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Church Ave. Chow Hunt (long post on a few places)


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Church Ave. Chow Hunt (long post on a few places)

Opportunivore | May 18, 2004 09:45 AM

This Sunday I spent some time checking out West Indian chow spots on Church and Flatbush Avenues, both those that others (especially Brooklyn Boy) have recommended and those that I happened on.

My first stop was Veggie Castle (2242 Church btw Flatbush and Bedford). Having enjoyed Imhotep (734 Nostrand) and D’Ital Shack (989 Nostrand), two other West Indian vegan restaurants, I was eager to see how Veggie Castle compared. VC offers a wider selection than either of the others. The restaurant has a long steam table with at least eight grain, bean and vegetable dishes including steamed and curried vegetable mixes, rice and peas, yellow rice, and curried dishes; and about as many soy dishes, such as soy chunks in barbecue sauce, curried tofu, jerk tofu, and veggie fish. All the vegetables were brightly colored (not limp or tired-looking) and the soy protein dishes appeared fresh and hot. Veggie Castle also sells a variety of fresh juices; whole-wheat rotis with veggie fillings; veggie burgers; patties (vegetable, callaloo, soy); breads; and vegan desserts.

I ordered a plate with rice and peas, baked macaroni with soy cheese, soy chunks in barbecue sauce, and jerk tofu. This was more than I wanted to eat in one sitting, especially with other stuff waiting elsewhere, so I stuck to the macaroni and BBQ soy. The BBQ soy chunks were great, with a firm meaty texture and a smoky, spicy sauce that was sweeter than most but still good. The macaroni and soy cheese was comically awful. I hesitate to blame the cook for this, for while the macaroni was cooked perfectly, the soy cheese probably would have been bad in any dish. Having never tried it before, I was sorely disappointed: the stuff is utterly bland, with the consistency of dried rubber cement. Mixing the macaroni with the BBQ sauce made it edible, but I regretted ordering it and not one of the many other tasty-looking dishes.

After finishing half my plate, I got a mini soy patty, basically a half-size patty baked in a tiny pie plate. This was wonderful, with a crisp crust and meaty soy chunks. Like their peers at Imhotep and D’Ital Shack, the cooks at Veggie Castle are wizards with soy meat.

(Later in the evening, I had the jerk tofu and rice and peas. Both were outstanding. The spice rub on the jerk tofu was hot but with strong notes of cumin, coriander, thyme, and other spices, and the tofu had been baked to a solid, toothy texture. I liked it more than the BBQ soy. The rice and peas were done perfectly, with a mellow, herby flavor.)

From Veggie Castle I headed east down Church. About half a block away I found Strictly Vegetarian, another steam-table joint. Inside was another dizzying array of stewed and baked vegetables, grains, and soy meats. Strictly Vegetarian had no tables, just a few stools and a counter in the window, so take-out would be a better option.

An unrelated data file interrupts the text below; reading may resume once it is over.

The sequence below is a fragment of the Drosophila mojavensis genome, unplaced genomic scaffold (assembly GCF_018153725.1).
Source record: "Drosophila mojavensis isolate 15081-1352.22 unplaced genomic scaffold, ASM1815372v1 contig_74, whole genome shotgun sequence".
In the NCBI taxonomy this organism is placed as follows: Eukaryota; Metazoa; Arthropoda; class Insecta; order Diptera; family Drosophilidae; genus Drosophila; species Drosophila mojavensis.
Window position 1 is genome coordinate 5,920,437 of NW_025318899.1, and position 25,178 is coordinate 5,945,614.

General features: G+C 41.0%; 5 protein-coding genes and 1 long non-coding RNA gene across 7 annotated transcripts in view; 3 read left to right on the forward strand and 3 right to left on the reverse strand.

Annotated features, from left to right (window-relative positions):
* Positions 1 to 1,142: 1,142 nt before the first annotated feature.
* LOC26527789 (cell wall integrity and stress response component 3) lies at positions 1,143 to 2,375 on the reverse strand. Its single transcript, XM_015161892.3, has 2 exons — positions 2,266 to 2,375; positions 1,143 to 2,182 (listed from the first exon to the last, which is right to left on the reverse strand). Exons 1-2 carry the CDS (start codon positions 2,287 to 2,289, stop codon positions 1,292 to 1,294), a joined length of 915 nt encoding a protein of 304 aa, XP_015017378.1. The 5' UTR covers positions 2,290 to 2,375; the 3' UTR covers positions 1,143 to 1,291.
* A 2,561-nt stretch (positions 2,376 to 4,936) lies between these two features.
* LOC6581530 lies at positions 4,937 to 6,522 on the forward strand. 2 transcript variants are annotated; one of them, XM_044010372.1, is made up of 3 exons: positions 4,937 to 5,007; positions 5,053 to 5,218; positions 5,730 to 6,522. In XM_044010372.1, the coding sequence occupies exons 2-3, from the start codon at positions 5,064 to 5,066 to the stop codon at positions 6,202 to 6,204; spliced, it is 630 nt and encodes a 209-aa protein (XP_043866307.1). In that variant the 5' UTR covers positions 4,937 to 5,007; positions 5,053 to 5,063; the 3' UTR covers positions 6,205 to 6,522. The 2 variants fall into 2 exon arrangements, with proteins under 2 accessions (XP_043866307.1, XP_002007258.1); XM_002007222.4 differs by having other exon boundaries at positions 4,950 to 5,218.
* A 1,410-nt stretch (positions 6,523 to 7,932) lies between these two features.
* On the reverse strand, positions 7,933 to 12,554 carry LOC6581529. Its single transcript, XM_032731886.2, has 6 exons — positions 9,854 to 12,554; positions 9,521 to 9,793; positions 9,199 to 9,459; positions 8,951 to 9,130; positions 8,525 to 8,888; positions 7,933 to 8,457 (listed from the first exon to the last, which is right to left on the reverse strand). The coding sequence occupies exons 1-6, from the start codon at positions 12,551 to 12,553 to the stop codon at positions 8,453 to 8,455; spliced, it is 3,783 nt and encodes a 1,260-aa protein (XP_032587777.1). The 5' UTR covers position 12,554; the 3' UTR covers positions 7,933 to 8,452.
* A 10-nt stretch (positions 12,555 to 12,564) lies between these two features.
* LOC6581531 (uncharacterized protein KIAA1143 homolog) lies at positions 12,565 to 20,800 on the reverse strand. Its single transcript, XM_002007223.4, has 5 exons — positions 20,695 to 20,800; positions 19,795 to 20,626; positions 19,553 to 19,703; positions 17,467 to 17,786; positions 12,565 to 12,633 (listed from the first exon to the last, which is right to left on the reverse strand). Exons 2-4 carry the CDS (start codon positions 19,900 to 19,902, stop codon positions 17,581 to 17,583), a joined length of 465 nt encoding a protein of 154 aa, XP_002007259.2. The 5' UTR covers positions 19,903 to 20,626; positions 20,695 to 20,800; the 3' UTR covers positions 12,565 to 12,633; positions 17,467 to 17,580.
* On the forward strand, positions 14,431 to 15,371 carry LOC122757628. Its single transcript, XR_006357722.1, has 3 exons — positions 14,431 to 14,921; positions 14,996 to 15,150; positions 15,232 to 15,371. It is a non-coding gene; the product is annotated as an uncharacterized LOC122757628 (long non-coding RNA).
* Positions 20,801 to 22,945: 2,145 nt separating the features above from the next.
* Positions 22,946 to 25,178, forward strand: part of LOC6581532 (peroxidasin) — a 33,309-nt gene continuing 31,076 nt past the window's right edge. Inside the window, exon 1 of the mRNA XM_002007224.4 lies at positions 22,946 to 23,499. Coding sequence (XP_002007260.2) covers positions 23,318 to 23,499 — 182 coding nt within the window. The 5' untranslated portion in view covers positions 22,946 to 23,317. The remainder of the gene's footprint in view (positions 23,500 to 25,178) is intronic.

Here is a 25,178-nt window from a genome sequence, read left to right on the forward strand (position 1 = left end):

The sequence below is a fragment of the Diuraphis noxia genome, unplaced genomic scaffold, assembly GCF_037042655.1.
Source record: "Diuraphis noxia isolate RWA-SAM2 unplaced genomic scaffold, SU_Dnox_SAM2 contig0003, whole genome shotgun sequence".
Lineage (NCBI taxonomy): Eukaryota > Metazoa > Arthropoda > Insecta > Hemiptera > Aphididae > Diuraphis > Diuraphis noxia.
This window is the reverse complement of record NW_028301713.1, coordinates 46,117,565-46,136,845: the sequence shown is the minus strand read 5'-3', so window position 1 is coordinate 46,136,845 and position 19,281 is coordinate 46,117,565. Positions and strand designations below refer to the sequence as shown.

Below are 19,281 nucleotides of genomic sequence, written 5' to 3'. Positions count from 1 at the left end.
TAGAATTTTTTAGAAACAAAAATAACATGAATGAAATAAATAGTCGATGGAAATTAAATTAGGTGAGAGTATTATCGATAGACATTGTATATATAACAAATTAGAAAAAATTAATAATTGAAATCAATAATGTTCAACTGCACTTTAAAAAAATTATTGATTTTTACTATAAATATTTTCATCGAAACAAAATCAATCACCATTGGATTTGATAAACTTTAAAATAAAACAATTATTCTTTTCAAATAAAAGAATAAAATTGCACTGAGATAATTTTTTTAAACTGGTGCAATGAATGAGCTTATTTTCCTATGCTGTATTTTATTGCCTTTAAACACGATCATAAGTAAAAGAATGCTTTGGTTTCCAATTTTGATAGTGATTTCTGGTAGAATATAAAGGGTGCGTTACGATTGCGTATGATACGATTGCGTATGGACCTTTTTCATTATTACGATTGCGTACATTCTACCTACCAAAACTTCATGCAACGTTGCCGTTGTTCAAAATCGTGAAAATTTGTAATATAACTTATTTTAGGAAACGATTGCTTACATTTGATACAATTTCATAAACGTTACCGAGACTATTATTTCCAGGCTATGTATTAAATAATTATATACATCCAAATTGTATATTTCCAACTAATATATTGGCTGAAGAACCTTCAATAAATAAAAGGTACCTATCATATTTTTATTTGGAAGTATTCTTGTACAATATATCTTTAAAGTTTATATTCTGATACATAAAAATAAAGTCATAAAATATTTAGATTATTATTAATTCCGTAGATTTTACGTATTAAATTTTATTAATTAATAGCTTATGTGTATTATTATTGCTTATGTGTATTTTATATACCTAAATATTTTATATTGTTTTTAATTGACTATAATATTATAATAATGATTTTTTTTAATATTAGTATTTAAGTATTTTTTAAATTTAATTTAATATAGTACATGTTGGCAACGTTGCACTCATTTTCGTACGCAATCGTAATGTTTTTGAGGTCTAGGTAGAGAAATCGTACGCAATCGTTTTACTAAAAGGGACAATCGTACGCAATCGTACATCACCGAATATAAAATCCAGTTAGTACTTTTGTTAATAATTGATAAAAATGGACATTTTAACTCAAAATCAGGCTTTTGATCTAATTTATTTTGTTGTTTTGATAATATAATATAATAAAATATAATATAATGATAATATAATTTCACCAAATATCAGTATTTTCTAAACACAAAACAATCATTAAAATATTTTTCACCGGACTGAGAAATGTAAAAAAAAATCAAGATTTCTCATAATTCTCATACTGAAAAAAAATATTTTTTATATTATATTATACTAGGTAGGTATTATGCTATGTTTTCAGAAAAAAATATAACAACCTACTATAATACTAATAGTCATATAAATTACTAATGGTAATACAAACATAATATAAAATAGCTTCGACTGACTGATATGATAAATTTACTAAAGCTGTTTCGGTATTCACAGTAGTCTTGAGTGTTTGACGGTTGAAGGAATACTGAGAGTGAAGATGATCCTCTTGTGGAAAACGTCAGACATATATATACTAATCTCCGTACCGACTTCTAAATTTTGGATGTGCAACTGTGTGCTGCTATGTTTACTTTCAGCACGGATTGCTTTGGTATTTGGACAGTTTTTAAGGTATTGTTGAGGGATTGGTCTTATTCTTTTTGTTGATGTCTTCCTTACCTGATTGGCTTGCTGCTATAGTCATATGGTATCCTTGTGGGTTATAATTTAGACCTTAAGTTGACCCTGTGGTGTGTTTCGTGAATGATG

Farther east, on the north side of Church, I came upon Four Seasons Bakery and Restaurant. I’m a pushover for sweet, heavy West Indian desserts like cassava pone and bread pudding, so I went in. Four Seasons had a steam table with fewer and less fresh-looking stews and sides than Veggie Castle or Strictly Vegetarian. But the selection of desserts set this place apart from other West Indian bakeries I’ve visited. Besides the sugar bombs I was after, Four Seasons sold whole-wheat versions of the fruit rolls (long, flat loaves of dough layered with currants, cherries, coconut, or other stuff) and tarts (triangles of dough with similar fillings) common at West Indian bakeries. In the back, I saw a worker take from an oven a tray of patties, with both whole-wheat and the usual yellow crusts. The menu listed many vegetarian fillings. Finally, there were breads and rolls made with both refined and whole wheat flours. I left with a big piece of cassava pone and a hearty slice of currant roll. I tried the currant roll first and found it delicious. The dough itself wasn’t sweet, but the generous layers of soft currants were sweet enough to balance the earthy wheat. Between the currants and the whole-wheat dough, this was a dense item. (The cassava pone, which I tried that night, was very good, with a molasses flavor I couldn’t recall tasting in other versions I’ve tried.)

After finishing the currant roll, I no longer felt like looking at food, so I abandoned my search and walked back Flatbush and north on Parkside Ave. to Prospect Park. (Nothing caught my eye on Flatbush between Church and Parkside, but I wasn’t looking hard.) Just north of the Parkside Ave. gate, I found a lively drum circle in a spot that a sign called “Drummer’s Grove.” People had set up tents along the footpath that skirted the grove and were selling food in a similar setup to the one along Eastern Parkway on West Indian Day. I didn’t take a careful inventory but noticed curried meats and fish over rice, baked goods, grilled corn, soft drinks (tamarind, soursop, etc.). No jerk. I still had no appetite, but I was glad to have discovered the spot, made a mental note to come back, and stuck around to listen to the music.

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